Nishant Kaushik has some interesting thoughts about the Virtual-Directory vs Meta-Directory debate. He makes some good points, and has this to say about vendor lock-in:
Well, from the standpoint of a deployer/implementer, I can certainly understand the attraction of the above. But as a product architect and technologist, all I can say is “No, No, No”. Why would we want to tie ourselves into a non-competitive, no-way-out scenario that we see repeated over and over in the OS and Mobile Provider worlds? Choice is necessary, nay vital, to innovation and growth. The minute you lock yourself into a single provider model, you are doomed to forever be curtailed by what that provider dictates. Virtual Directory provides a nice abstraction that frees you from having to make these very decisions on which directory to support (something LDAP was supposed to do, but didn’t).
And how are more applications supporting AD anyway? A lot of that has to do with the emergence of Virtual Directory solutions. A number of applications in the Oracle stable today claim to support AD as the identity store. The mechanism for all these is moving to Virtual Directory NOT because Oracle has a Virtual Directory product, but because maintaining adapters/connectors/plugins and what have you for all LDAP variants is a colossal nightmare.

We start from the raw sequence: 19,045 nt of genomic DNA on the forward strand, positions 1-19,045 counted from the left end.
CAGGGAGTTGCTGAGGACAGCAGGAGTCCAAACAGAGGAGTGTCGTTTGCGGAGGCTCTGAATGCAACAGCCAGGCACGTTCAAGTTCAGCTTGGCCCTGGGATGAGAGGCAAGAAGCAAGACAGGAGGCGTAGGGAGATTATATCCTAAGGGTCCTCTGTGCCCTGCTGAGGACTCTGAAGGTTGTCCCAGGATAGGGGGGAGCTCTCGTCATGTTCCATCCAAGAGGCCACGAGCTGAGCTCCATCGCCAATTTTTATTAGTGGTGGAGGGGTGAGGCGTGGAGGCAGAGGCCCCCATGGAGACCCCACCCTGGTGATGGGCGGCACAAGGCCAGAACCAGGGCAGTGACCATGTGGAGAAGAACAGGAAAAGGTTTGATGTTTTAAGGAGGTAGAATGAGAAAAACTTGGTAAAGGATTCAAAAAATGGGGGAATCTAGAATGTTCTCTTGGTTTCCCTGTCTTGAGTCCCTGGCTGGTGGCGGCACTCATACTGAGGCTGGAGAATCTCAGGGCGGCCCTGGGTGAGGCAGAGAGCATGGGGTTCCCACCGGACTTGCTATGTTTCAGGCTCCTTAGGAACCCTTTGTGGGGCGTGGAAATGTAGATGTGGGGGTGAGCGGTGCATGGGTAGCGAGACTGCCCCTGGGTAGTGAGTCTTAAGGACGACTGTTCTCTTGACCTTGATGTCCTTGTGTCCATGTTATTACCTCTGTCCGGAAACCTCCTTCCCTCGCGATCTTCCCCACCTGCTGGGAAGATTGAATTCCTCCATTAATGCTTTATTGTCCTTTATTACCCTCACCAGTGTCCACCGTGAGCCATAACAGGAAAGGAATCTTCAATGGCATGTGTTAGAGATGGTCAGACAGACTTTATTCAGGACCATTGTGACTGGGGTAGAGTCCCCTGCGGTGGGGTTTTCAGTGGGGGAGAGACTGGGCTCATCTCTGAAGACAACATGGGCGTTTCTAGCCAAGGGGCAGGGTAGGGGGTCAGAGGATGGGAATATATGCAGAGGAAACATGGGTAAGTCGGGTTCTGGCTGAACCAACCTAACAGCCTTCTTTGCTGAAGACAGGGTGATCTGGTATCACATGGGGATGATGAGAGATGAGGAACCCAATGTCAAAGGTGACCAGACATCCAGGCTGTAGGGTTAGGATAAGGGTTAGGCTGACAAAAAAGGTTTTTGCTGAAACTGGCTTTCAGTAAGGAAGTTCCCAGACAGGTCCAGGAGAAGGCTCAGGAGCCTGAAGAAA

So this is an interesting question. Does moving to a virtual-directory architecture free the customer from vendor lock-in, or does it lock the customer to their choice of virtual-directory providers? Or put another way, could you deploy a set of these products and realistically swap out OVD and replace it with the virtual-directory from OptimalIdM or Red Hat? If technically possible, would Oracle support it? I suspect I know the answer to that last one.
BTW, having written code that supports multiple LDAP vendors at four different companies and three different programming languages, it’s really not all that difficult. The real power in virtual-directories is the ability to consolidate data from disparate sources, not abstracting the vendor for a single directory.